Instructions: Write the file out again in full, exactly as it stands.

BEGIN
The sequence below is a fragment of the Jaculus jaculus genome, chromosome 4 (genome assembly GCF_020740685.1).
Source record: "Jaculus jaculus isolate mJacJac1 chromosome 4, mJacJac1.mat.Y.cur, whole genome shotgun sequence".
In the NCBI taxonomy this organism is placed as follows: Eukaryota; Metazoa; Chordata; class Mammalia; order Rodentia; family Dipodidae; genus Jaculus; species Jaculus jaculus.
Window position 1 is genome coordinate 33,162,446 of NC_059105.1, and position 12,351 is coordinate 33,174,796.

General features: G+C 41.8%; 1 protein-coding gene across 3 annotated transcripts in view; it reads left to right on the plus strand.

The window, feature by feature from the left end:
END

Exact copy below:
The sequence below is a fragment of the Jaculus jaculus genome, chromosome 4 (genome assembly GCF_020740685.1).
Source record: "Jaculus jaculus isolate mJacJac1 chromosome 4, mJacJac1.mat.Y.cur, whole genome shotgun sequence".
In the NCBI taxonomy this organism is placed as follows: Eukaryota; Metazoa; Chordata; class Mammalia; order Rodentia; family Dipodidae; genus Jaculus; species Jaculus jaculus.
Window position 1 is genome coordinate 33,162,446 of NC_059105.1, and position 12,351 is coordinate 33,174,796.

General features: G+C 41.8%; 1 protein-coding gene across 3 annotated transcripts in view; it reads left to right on the plus strand.

The window, feature by feature from the left end: